At HIMSS 2022, one of the big topics of conversation was how to drive efficiency in healthcare without compromising the patient experience. Healthcare is human-centric, and the literal life-or-death situations faced by clinicians and patients every day means there’s little opportunity to experiment with new processes and technologies that could drive efficiency. Any change needs to be simple to implement, work quickly and reliably, and produce results in order to be deemed a worthy investment.
To modernize within these limitations, many industries have turned to data solutions. However, this has proven difficult for healthcare systems. While organizations in other industries can dedicate resources to building out a data science team, hospitals are severely short-staffed in the IT department with resources focused on delivering top quality patient care. For healthcare executives the immediate demands of patient care leave little bandwidth or budget to test out data initiatives without a concrete outcome.
For quick results and actionable insights, machine learning (ML) provides a path forward for healthcare organizations. ML is the foundational step for artificial intelligence applications. It identifies patterns in data sets to predict future outcomes by building and training models. Once a model is developed, it can be used repeatedly to develop a comprehensive data set incorporating both historical and projected data. In this way, ML can help healthcare systems not only predict future results, but understand the drivers behind those results.
ML models are particularly useful for exploring “what-if” scenarios. Once a model is established, various aspects of a hospital’s patient population, supply chain, and other many other critical operations can be adjusted to predict outcomes for an entire patient population, a department, or even an individual. This kind of predictive experimentation can be used to develop plans for emergency situations, find workarounds for supply chain shortages, or test proposed policy changes without having to disrupt current operations or affect patient care.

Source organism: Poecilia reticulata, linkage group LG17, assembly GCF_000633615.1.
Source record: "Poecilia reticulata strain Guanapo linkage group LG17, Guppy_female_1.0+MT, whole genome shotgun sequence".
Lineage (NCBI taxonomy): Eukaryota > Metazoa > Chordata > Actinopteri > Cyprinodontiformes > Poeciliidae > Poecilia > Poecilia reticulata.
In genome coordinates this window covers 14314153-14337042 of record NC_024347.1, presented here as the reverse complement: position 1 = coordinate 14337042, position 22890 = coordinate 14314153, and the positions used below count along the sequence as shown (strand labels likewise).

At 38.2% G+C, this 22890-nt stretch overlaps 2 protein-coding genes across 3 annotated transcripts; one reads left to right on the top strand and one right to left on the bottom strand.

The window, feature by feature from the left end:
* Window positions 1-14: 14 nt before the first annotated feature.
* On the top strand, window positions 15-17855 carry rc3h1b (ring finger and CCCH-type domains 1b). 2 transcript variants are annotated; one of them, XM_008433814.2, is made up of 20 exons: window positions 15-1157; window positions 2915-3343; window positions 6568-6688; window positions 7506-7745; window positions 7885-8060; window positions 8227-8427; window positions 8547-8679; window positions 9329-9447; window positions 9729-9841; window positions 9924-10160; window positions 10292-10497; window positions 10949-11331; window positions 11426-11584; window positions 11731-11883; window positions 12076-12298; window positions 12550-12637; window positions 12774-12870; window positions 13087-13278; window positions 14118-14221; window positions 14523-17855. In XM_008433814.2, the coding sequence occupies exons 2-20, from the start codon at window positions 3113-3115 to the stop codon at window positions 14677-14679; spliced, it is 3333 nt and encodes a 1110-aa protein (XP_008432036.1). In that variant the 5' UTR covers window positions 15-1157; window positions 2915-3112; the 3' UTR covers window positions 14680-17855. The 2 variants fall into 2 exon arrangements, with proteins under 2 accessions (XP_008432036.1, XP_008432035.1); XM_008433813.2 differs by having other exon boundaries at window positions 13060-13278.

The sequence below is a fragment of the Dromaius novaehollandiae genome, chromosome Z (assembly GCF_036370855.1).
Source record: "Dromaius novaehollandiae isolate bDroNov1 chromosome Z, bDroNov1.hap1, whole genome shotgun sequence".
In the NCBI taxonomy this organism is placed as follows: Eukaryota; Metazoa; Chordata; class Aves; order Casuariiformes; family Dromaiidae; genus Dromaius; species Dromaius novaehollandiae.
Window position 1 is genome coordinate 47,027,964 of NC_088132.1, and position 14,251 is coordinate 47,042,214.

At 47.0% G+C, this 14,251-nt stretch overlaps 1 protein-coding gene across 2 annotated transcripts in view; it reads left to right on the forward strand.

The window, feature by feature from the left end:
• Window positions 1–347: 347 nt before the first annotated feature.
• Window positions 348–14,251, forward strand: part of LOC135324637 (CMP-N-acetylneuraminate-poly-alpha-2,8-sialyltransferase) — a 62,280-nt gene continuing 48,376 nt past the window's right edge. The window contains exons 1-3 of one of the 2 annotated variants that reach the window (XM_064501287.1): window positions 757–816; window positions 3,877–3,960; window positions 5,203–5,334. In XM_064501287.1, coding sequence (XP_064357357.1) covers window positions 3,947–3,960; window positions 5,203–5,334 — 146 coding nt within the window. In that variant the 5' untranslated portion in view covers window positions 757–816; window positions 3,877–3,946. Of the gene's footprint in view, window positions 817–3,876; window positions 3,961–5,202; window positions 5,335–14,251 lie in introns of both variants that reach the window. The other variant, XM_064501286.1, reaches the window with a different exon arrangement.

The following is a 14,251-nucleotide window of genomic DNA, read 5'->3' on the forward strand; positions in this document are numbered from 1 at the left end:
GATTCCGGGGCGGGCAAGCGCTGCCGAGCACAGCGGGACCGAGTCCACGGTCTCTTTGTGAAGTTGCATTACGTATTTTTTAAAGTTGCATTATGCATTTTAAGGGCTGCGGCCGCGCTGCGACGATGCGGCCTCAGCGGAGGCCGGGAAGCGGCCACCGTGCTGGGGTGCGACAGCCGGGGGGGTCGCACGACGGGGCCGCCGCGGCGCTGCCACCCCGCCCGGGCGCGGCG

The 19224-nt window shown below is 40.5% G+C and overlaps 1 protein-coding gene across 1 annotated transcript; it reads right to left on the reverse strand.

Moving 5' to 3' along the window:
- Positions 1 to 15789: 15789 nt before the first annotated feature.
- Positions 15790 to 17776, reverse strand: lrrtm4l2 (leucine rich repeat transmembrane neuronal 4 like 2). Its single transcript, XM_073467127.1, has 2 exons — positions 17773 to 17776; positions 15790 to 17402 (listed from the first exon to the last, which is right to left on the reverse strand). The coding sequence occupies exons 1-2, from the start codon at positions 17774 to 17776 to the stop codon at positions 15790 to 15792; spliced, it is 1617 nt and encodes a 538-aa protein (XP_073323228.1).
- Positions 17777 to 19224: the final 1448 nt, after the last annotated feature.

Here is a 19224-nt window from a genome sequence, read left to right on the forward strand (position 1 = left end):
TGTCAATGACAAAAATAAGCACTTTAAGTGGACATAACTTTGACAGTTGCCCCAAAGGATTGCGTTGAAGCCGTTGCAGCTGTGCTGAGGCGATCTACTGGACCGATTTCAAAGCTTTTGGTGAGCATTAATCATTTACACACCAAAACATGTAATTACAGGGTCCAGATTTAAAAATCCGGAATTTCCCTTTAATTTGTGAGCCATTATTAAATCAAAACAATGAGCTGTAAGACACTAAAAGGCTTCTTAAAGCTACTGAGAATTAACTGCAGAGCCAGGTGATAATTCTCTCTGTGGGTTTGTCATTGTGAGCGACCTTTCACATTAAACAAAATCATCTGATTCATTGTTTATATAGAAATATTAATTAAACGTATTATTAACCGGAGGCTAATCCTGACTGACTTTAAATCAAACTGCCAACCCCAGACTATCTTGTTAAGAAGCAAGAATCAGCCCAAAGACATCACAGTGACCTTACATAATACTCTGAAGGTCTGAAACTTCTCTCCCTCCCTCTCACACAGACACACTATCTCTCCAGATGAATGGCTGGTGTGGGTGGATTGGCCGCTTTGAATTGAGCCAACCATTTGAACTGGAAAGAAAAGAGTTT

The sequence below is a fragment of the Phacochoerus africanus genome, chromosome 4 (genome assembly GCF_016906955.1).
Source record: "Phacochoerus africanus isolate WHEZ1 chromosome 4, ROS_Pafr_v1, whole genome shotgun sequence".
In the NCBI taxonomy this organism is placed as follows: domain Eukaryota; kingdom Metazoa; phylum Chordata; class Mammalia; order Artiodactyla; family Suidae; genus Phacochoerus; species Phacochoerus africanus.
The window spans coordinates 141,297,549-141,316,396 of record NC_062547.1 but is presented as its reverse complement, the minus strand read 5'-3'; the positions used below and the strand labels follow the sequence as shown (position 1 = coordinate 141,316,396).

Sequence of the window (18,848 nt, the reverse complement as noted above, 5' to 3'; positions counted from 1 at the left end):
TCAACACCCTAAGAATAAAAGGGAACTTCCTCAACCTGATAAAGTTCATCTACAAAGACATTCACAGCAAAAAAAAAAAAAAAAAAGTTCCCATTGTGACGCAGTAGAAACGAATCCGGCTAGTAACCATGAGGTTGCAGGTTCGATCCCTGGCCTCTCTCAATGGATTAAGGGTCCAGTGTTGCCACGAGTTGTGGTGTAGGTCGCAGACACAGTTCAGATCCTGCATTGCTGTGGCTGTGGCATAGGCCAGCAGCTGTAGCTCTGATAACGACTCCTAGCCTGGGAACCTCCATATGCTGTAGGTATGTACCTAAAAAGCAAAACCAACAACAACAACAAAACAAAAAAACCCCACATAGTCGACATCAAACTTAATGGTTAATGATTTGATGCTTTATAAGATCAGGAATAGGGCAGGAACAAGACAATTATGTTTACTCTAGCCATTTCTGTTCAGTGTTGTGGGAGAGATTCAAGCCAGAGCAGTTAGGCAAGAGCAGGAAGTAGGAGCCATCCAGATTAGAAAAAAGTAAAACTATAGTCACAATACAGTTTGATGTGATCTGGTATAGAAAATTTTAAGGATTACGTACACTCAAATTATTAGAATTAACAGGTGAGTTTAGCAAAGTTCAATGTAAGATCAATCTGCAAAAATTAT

To consider ML a successful investment, it needs to generate more than just knowledge. The insights ML models deliver are only valuable if they are actionable and easy to implement. Recent Gartner reports have warned that “85 percent of AI and machine learning projects will fail to deliver,” but a large percentage of those failures are not on the technological side.
Often, the failure is in the data strategy, commonly in the first step of the process: the quality of the data fed into the model. When data sets are small, homogeneous, or irrelevant for their intended purpose, the resultant predictions will be equally unhelpful.
Though this seems like an insurmountable barrier for hospitals and other healthcare organizations that do not have dedicated analytics departments, there are ways to engage predictive analytics without diverting resources. A robust solution, Qlik’s AutoML, addresses the issue of data quality by incorporating disparate data sources into an “ML-ready data set.” From there, the user can select the appropriate ML model based on target fields and the goals of the analysis. With the support of automated ML, healthcare organizations can use the data they already have to support repeated predictive analyses and “what-if” testing scenarios.
HIMSS anticipates more healthcare leaders will look to AI and ML to help triage demand, improve patient care, ease provider burden and reduce clinical variation. For their investment to succeed, healthcare teams must first identify their use cases and to make the best use of ML and predictive analytics. With a long view of both the technology and its applications hospital systems and other healthcare organizations will reap the benefits of these data-driven insights for both operations and patients for years to come.